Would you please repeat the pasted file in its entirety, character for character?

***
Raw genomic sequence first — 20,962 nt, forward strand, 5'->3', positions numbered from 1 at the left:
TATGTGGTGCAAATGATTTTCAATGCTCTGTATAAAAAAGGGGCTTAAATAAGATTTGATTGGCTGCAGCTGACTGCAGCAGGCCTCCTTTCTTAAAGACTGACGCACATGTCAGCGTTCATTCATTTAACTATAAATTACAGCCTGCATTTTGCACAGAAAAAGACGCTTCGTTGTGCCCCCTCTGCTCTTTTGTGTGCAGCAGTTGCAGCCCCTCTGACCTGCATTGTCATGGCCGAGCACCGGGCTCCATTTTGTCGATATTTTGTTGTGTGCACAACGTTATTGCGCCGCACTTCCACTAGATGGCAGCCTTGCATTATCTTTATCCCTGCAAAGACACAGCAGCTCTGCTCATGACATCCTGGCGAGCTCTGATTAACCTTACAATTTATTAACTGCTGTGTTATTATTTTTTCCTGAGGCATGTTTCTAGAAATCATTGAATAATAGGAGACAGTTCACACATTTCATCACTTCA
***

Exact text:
Raw genomic sequence first — 20,962 nt, forward strand, 5'->3', positions numbered from 1 at the left:
TATGTGGTGCAAATGATTTTCAATGCTCTGTATAAAAAAGGGGCTTAAATAAGATTTGATTGGCTGCAGCTGACTGCAGCAGGCCTCCTTTCTTAAAGACTGACGCACATGTCAGCGTTCATTCATTTAACTATAAATTACAGCCTGCATTTTGCACAGAAAAAGACGCTTCGTTGTGCCCCCTCTGCTCTTTTGTGTGCAGCAGTTGCAGCCCCTCTGACCTGCATTGTCATGGCCGAGCACCGGGCTCCATTTTGTCGATATTTTGTTGTGTGCACAACGTTATTGCGCCGCACTTCCACTAGATGGCAGCCTTGCATTATCTTTATCCCTGCAAAGACACAGCAGCTCTGCTCATGACATCCTGGCGAGCTCTGATTAACCTTACAATTTATTAACTGCTGTGTTATTATTTTTTCCTGAGGCATGTTTCTAGAAATCATTGAATAATAGGAGACAGTTCACACATTTCATCACTTCA